about the necessity for these layoffs. Two days later, she received a letter from the agency's executive director discharging her because of her "attitude of insubordination to superiors and incompatibility with co-workers." When she applied for unemployment compensation benefits, the Bureau approved her application, but the referee reversed on appeal, and the Board affirmed the referee's order. This appeal followed.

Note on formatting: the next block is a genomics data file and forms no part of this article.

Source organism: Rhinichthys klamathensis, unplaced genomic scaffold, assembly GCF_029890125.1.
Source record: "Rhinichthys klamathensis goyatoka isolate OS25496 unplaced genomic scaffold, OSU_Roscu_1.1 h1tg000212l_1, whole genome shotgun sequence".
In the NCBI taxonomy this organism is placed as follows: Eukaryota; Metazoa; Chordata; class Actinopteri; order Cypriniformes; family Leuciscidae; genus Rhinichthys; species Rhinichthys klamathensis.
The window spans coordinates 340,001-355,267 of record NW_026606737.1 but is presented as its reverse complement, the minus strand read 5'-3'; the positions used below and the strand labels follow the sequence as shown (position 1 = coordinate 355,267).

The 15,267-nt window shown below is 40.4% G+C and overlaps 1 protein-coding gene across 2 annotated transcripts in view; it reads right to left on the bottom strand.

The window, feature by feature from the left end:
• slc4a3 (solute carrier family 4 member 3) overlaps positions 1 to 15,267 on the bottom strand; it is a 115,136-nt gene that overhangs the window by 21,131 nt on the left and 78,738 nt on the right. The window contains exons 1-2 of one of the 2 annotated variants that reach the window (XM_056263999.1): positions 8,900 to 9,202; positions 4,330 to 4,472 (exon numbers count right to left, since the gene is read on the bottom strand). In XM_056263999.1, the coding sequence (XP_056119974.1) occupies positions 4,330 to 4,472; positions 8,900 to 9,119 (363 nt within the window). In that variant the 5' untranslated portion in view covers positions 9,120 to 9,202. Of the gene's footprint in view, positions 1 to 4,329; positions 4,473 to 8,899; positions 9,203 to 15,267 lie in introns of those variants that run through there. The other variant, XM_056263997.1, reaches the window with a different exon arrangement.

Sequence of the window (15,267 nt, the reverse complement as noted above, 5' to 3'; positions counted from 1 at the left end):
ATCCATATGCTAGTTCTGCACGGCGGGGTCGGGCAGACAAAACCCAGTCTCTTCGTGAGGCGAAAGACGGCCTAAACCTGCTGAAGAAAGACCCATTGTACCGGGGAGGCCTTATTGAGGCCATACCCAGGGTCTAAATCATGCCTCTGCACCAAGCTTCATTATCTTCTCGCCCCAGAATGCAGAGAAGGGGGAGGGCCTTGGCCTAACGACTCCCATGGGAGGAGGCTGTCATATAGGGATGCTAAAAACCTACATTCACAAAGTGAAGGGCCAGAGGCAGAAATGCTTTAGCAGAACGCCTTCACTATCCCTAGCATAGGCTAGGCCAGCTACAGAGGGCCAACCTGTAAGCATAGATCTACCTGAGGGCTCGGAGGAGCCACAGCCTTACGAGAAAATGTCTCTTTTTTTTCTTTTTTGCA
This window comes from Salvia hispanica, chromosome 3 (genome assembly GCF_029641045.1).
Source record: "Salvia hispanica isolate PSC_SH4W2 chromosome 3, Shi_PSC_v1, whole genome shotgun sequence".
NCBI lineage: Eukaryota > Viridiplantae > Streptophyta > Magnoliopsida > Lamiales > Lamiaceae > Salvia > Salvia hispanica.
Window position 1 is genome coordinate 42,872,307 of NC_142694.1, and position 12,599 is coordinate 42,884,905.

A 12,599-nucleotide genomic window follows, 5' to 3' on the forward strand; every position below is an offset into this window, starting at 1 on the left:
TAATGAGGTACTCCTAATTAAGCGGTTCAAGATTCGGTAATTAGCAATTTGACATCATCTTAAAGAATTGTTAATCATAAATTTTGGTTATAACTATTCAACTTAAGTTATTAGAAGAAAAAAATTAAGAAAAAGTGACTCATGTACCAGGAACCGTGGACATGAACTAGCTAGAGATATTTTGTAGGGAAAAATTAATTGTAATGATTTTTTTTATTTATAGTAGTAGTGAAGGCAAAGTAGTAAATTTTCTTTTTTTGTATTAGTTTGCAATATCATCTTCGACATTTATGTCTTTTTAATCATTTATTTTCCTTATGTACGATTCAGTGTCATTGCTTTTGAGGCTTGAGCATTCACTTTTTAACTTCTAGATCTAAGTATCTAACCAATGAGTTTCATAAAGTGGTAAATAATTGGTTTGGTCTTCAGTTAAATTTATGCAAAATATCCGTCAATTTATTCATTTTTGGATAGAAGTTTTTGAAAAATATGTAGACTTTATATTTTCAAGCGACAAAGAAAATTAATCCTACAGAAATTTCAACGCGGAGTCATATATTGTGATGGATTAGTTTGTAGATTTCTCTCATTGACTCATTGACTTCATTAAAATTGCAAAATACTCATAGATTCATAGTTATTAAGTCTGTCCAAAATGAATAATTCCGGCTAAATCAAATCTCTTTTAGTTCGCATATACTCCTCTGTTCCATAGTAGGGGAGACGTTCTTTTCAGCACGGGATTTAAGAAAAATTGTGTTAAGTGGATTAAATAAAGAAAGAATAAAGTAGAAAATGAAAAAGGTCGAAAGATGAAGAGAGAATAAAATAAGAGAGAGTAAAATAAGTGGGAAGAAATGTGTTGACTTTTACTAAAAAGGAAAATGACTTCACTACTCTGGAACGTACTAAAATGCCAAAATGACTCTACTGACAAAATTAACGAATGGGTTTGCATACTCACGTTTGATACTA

In willful misconduct cases, the burden of establishing the claimant's ineligibility is placed upon the employer and our scope of review is limited to questions of law and to a determination of whether or not the findings of the Board are supported by substantial evidence. Unemployment Compensation Board of Review v. Tumolo, 25 Pa. Commonwealth Ct. 264, 267, 360 A.2d 763, 765 (1976). The question as to whether or not a claimant's conduct constituted willful misconduct, of course, is one of law and subject to our review. Unemployment Compensation Board of Review v. Walton, 21 Pa. Commonwealth Ct. 47, 49, 343 A.2d 70, 71 (1975), and we have previously held that for an employee's behavior to constitute willful misconduct it must evidence: (1) the wanton and willful disregard of the employer's interest, (2) the deliberate violation of rules, (3) the disregard of standards of behavior which an employer can rightfully expect from his employee, or (4) negligence which manifests culpability, wrongful intent, evil design, or intentional and substantial disregard for the employer's interests or the employee's duties and obligations. Kentucky Fried Chicken of Altoona, Inc. v. Unemployment Compensation Board of Review, 10 Pa. Commonwealth Ct. 90, 97, 309 A.2d 165, 168-69 (1973). The claimant argues here, inter alia, that her behavior did not amount to willful misconduct.